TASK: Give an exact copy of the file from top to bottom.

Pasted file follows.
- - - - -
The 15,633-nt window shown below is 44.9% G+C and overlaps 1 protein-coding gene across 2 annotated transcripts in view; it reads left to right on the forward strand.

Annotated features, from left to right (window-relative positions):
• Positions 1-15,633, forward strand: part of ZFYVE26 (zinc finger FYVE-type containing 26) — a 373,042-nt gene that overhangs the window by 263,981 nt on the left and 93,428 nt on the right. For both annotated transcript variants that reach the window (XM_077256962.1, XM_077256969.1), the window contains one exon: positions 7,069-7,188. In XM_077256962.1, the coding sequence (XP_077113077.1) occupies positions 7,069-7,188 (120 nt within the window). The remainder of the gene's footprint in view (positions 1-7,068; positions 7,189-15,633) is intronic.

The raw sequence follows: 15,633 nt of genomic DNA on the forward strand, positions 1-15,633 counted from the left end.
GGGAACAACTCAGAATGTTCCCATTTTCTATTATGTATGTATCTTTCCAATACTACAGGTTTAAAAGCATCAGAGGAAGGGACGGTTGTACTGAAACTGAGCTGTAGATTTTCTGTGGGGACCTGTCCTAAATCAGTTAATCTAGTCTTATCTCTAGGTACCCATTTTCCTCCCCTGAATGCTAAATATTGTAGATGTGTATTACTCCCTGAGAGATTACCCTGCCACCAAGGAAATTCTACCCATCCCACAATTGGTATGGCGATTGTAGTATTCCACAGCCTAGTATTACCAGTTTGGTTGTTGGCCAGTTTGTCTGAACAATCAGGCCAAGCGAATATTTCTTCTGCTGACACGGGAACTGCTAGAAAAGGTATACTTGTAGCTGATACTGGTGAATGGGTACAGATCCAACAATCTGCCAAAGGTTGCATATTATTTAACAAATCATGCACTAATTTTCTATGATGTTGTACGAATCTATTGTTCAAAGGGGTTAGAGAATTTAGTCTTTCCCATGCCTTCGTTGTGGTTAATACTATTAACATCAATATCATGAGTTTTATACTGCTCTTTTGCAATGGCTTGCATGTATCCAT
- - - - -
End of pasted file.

The 15,633-nt window shown below is 44.9% G+C and overlaps 1 protein-coding gene across 2 annotated transcripts in view; it reads left to right on the forward strand.

Annotated features, from left to right (window-relative positions):
• Positions 1-15,633, forward strand: part of ZFYVE26 (zinc finger FYVE-type containing 26) — a 373,042-nt gene that overhangs the window by 263,981 nt on the left and 93,428 nt on the right. For both annotated transcript variants that reach the window (XM_077256962.1, XM_077256969.1), the window contains one exon: positions 7,069-7,188. In XM_077256962.1, the coding sequence (XP_077113077.1) occupies positions 7,069-7,188 (120 nt within the window). The remainder of the gene's footprint in view (positions 1-7,068; positions 7,189-15,633) is intronic.

The raw sequence follows: 15,633 nt of genomic DNA on the forward strand, positions 1-15,633 counted from the left end.
GGGAACAACTCAGAATGTTCCCATTTTCTATTATGTATGTATCTTTCCAATACTACAGGTTTAAAAGCATCAGAGGAAGGGACGGTTGTACTGAAACTGAGCTGTAGATTTTCTGTGGGGACCTGTCCTAAATCAGTTAATCTAGTCTTATCTCTAGGTACCCATTTTCCTCCCCTGAATGCTAAATATTGTAGATGTGTATTACTCCCTGAGAGATTACCCTGCCACCAAGGAAATTCTACCCATCCCACAATTGGTATGGCGATTGTAGTATTCCACAGCCTAGTATTACCAGTTTGGTTGTTGGCCAGTTTGTCTGAACAATCAGGCCAAGCGAATATTTCTTCTGCTGACACGGGAACTGCTAGAAAAGGTATACTTGTAGCTGATACTGGTGAATGGGTACAGATCCAACAATCTGCCAAAGGTTGCATATTATTTAACAAATCATGCACTAATTTTCTATGATGTTGTACGAATCTATTGTTCAAAGGGGTTAGAGAATTTAGTCTTTCCCATGCCTTCGTTGTGGTTAATACTATTAACATCAATATCATGAGTTTTATACTGCTCTTTTGCAATGGCTTGCATGTATCCAT